This is a more flexible and inclusive option, it allows for multiple team members to interact with the resources, it’s not limited to just the account owners.
Can Azure Dev/Test Save You Money?
All three options allow users to use the software that is included in their Visual Studio subscription for dev/testing. For VMs being run in environments in all three of these options, users are given a discounted price that is based on a Linux VM rate.
Microsoft Azure users that are looking to save money on their cloud costs may want to use one of these options. These pricing options come with the benefit of no additional Microsoft software charges on Azure Virtual Machines and exclusive dev/test rates on other Azure services.
Users looking to save money on public cloud may be in the market for a start/stop VM solution. While it sounds simple, there is huge savings potential available simply by stopping VMs, typically on a schedule. The basic idea is that non-production instances don’t need to run 24×7, so by turning VMs off when they’re not needed, you can save money.
If you use Microsoft Azure, perhaps you’ve seen the Start/Stop VM solution in the Azure Marketplace. You may want this tool if you want to configure Azure to start/stop VMs for the weekend or on weekday nights. It may also serve as a way to avoid creating a stop VM powershell.
Users of Azure have taken advantage of this option to start/stop VMs during off-hours, but have found that it is lacking some key functionality that they require for their business. Let’s take a look at what this Start/Stop tool offers and what it lacks, then compare it to ParkMyCloud’s comprehensive offering.
Azure Start/Stop VM Solution
Let’s take a look at Azure’s start/stop VM solution. The crux of this solution is the use of a few Azure services, specifically Automation and Log Analytics to schedule the VMs and Azure Monitor emails to let you know when a system was shut down or started. Both scheduling and keeping track of said schedules are important.
As far as the backbone of Azure services, the use of native tools within Azure can be useful if you’re already baked into the Azure ecosystem, but can be prohibitive to exploring other cloud options. You may only use Azure at the moment, but having the flexibility to use other public clouds in the future is a strong reason to use cloud-agnostic tools today.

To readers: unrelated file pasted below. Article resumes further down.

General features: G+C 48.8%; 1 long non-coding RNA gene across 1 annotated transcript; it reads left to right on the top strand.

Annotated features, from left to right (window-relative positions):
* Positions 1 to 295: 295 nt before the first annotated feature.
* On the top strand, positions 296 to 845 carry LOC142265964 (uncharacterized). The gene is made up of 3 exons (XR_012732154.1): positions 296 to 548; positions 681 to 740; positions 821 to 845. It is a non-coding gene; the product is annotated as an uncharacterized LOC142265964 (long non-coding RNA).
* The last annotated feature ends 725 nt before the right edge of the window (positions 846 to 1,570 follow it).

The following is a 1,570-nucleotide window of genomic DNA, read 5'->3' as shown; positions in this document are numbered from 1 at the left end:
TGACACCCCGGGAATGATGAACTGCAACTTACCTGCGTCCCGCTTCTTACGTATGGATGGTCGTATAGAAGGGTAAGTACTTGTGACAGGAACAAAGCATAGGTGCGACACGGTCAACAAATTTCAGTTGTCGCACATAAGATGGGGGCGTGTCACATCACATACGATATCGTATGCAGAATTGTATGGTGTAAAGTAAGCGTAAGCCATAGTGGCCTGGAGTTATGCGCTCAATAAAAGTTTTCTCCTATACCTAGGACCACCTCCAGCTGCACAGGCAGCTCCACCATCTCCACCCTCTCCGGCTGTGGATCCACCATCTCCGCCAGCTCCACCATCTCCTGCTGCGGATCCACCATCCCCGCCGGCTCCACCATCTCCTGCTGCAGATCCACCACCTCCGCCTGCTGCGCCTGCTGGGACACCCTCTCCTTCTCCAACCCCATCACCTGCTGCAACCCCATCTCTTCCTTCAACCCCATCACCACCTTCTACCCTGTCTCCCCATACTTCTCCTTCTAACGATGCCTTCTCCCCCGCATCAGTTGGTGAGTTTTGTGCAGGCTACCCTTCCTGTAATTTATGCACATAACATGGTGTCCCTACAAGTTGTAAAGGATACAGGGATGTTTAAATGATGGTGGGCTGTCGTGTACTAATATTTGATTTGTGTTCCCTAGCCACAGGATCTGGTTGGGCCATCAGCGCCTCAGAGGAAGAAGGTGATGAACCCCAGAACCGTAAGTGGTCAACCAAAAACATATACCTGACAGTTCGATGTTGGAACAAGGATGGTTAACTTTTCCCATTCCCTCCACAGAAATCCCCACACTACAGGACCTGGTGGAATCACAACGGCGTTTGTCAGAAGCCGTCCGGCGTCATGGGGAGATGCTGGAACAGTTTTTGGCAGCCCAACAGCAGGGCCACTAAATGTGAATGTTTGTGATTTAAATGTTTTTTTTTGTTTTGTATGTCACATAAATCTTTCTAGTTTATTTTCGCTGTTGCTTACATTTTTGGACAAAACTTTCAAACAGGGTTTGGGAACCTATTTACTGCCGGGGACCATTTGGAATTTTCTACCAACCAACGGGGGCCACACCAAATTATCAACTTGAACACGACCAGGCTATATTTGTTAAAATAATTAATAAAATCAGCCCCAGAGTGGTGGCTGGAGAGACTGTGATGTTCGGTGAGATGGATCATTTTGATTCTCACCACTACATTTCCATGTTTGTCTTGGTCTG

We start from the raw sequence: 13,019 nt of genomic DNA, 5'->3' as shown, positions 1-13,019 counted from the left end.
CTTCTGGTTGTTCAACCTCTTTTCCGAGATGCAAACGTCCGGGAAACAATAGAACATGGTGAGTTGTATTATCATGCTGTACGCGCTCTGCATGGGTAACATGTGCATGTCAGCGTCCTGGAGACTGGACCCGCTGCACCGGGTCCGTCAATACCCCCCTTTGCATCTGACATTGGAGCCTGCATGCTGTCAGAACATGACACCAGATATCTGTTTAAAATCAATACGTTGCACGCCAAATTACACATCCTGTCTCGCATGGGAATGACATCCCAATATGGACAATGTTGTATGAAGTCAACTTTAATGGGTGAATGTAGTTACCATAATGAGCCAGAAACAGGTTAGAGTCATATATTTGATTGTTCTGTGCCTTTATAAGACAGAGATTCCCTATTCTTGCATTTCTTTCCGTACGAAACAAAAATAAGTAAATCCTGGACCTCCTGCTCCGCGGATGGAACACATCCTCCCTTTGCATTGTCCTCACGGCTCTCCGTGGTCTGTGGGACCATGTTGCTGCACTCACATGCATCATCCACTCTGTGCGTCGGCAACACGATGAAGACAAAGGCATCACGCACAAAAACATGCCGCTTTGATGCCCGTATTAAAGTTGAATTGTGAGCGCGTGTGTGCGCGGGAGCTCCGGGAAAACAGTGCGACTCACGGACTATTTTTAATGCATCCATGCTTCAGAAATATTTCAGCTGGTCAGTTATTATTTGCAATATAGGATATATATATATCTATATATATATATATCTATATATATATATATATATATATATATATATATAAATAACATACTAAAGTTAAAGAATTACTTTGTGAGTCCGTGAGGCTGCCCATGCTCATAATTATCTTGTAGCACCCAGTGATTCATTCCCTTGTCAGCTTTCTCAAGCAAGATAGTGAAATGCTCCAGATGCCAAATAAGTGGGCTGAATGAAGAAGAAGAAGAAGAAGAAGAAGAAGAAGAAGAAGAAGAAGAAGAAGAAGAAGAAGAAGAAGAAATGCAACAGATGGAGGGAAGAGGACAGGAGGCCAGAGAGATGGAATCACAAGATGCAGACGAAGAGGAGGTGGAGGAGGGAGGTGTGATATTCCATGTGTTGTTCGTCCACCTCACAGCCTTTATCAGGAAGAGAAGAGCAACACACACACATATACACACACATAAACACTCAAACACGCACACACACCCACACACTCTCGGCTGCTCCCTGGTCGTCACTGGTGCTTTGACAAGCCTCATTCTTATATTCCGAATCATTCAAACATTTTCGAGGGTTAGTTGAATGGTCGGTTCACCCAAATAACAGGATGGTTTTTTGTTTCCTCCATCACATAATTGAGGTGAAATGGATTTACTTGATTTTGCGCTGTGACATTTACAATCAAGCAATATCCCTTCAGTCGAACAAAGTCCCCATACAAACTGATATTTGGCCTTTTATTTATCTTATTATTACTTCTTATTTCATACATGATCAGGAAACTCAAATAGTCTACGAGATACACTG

Next, this solution costs money, but it’s not very easy to estimate the cost (but does that surprise you?). The total cost is based on the underlying services (Automation, Log Analytics, and Azure Monitor), which means it could be very cheap or very expensive depending on what else you use and how often you’re scheduling resources.
The schedules themselves can be based on time, but only for a single start and stop time – which is not practical for typical applications. The page claims it can be based on utilization, but in the initial setup there is no place to configure that. It also needs to be set up for 4 hours before it can show you any log or monitoring information.
The interface for setting up schedules and automation is not very user-friendly. It requires creating automation scripts that are either for stopping or starting only, and only have one time attached. This is tedious, and the single-time configuration makes it difficult to maximize off time and therefore savings.
To create new schedules, you have to create new scripts, which makes the interface confusing for those who aren’t used to the Azure portal. At the end of the setup, you’ll have at least a dozen new objects in your Azure subscription, which only grows if you have any significant number of VMs.
Users have noted numerous complaints in the solution’s reviews:
“Great idea – painful to use – I don’t know why it couldn’t work like the auto shutdown built into the VM config with maybe a few more options (on/off weekdays vs. weekends). Feels like a painful set of scripts with no config options once it’s deployed (or I don’t understand how to use it).”
“Tried to boil the ocean – This solution is complex and bloated. It still supports classic VMs. The autostop solution only supports stop not start. Why bother using this?”
“Start/Stop VM Azure – Difficult to do and harder to modify/change components. I’ll have difficulty to repeat to create another schedule for different VM.”
Luckily, there’s an easier option.
How it stacks up to ParkMyCloud